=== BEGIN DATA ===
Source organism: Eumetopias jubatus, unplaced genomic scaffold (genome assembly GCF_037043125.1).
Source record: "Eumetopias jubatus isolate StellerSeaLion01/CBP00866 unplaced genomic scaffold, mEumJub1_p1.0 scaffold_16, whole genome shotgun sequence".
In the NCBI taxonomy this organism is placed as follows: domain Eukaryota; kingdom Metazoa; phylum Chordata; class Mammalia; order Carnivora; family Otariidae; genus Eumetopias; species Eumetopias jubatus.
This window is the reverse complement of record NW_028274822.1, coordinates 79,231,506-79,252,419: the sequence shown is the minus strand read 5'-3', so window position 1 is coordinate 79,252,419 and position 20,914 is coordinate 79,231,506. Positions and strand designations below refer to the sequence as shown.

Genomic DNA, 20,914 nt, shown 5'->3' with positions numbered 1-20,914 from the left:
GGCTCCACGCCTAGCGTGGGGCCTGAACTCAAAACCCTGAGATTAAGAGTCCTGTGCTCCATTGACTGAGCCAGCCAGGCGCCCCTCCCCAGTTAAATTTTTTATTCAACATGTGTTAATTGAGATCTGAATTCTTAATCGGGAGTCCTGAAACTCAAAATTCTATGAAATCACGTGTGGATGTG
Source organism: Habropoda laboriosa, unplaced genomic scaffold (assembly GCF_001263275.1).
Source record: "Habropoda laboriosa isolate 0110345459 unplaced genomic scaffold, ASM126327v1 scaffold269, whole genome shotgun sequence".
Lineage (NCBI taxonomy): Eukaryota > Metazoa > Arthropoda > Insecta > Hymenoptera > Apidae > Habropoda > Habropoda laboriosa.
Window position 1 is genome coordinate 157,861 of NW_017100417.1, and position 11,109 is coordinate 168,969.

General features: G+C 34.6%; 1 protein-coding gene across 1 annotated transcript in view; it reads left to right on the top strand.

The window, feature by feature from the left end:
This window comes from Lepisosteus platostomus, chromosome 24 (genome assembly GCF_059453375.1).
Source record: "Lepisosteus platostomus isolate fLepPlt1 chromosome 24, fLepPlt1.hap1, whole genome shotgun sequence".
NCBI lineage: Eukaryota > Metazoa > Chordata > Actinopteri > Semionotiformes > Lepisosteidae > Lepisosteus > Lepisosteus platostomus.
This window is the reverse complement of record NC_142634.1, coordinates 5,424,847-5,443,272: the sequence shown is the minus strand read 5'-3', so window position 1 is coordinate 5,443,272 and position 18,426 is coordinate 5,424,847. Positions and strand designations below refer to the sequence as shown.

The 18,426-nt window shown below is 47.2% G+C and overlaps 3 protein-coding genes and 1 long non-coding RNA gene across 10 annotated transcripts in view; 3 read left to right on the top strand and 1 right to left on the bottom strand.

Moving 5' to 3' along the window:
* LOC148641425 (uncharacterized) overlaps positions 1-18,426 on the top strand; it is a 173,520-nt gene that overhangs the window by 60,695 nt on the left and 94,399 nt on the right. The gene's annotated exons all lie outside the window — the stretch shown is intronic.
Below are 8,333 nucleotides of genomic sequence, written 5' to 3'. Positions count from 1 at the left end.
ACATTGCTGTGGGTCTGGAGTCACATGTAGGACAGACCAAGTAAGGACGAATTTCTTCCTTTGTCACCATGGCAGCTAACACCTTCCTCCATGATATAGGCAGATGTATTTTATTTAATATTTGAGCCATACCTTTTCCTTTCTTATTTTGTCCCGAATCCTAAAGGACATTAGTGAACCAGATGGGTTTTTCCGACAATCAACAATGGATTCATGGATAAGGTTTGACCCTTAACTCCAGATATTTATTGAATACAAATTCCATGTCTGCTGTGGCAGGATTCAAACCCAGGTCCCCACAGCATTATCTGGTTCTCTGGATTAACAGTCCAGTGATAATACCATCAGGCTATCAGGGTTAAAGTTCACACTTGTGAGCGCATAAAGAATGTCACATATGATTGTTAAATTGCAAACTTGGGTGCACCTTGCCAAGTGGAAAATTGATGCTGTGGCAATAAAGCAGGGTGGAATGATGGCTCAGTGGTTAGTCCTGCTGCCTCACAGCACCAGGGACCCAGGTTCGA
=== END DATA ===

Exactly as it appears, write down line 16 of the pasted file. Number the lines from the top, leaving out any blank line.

This window is the reverse complement of record NC_142634.1, coordinates 5,424,847-5,443,272: the sequence shown is the minus strand read 5'-3', so window position 1 is coordinate 5,443,272 and position 18,426 is coordinate 5,424,847. Positions and strand designations below refer to the sequence as shown.